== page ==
I heard about the New Zealand shooting in the morning, in bits and pieces, on Twitter, as it usually is on Twitter, “shooting” “Mosque” “New Zealand”.
And you know what my first thought was, yes you guessed it right, Oh dear Lord, let the shooter not be a Muslim, selfish I know, but that’s how things are nowadays.
And I will not lie that it was not a relief when I heard that the shooter wasn’t Muslim. That was the first reaction.
Of course, there was also sorrow at so many lives lost, not because they were Muslim ( as I am) but because they were innocent bystanders, trying to make a life somewhere, and one angry supremacist decided it was upon him to take “revenge” for supposed “wrongs” done to him by members of that community.
Where did this hate come from?
Politicians who scoff at “Political correctness”?
Social media, which doesn’t do enough to stem bigotry?
The internet, at large?
Anyway, after this came another emotion, disappointment, when I saw social media posts actually celebrating the attack, just because the victims were of a religion they have been conditioned to hate.
Those celebrating this attack have no direct relationship with the victims ( same as me) but instead of being sad or felling sad or empathising, they are actually celebrating.
I didn’t think it was possible to feel any more disappointed in this group of people, but I was.
Then I saw Senator Fraser Anning’s statement. And God, was I angry. Why?
Because, it was precisely statements like this that had prepared the ground work for this attack.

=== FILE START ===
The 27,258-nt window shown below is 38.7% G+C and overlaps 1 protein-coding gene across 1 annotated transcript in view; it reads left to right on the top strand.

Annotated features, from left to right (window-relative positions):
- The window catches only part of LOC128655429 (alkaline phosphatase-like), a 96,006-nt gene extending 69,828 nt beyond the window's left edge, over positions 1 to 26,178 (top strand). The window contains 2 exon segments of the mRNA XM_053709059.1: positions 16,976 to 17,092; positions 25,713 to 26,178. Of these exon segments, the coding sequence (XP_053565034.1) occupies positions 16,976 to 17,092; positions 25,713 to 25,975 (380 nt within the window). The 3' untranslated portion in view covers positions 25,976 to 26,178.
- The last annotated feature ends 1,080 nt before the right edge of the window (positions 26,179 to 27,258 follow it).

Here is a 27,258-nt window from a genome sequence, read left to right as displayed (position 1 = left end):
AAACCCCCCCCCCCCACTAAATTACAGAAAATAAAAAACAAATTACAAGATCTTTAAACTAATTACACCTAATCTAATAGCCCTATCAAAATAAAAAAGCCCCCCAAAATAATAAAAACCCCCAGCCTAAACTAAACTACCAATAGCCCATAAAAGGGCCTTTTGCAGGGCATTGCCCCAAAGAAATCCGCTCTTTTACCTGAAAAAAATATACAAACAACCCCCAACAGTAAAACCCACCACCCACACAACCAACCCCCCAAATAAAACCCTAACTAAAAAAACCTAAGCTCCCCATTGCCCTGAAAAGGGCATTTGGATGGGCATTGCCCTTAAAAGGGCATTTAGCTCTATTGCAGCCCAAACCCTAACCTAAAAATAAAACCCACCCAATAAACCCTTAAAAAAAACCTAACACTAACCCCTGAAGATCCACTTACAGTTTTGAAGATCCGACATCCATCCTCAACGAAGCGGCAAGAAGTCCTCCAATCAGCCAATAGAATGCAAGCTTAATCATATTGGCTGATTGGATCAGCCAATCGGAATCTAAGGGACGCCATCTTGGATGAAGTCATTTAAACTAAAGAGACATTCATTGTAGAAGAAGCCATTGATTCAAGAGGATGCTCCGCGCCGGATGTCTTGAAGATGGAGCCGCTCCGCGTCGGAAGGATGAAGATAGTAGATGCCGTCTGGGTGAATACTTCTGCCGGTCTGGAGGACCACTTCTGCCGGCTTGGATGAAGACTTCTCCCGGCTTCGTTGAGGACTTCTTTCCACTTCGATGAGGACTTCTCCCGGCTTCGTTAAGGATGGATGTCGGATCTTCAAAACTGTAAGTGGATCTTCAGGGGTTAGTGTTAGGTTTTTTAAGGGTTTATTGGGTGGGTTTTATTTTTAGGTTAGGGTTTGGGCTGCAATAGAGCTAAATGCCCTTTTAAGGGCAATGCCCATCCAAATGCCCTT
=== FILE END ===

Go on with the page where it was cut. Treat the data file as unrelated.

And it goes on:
Statements that are thinly veiled bigotry, full of justification, and lending mainstream political justification for attacks like this on communities that are the “other”.
The New Zealand PM was commendable on this aspect, she called out the attack for what it was, and stood by the victims( they are us).
Coming back to Senator Fraser Anning’s statement, not only is it hateful, it is ironical and contradictory. He rants about immigrants, forgetting that he is himself from a family of immigrants, forgetting that his grandfather was a “squatter” who probably murdered hundreds of Aboriginal people in the frontier conflicts.
And he quotes the Bible in his statement, forgetting again that Jesus was all about compassion and empathy, and died for his sins.
Jesus could certainly do without having to carry the cross of Islamophobia.
Instead of rising to the occasion like a great leader, the senator chose to be a petty rabble rouser, not stuff what world leaders should be made of, if the world is to be a better place.
If the world is to be a better place, we need to call out statements like the senators, and really really make better choices when it comes to our politicians, or we are all doomed.
Disclaimer: The opinions expressed in this article are the personal opinions of the author.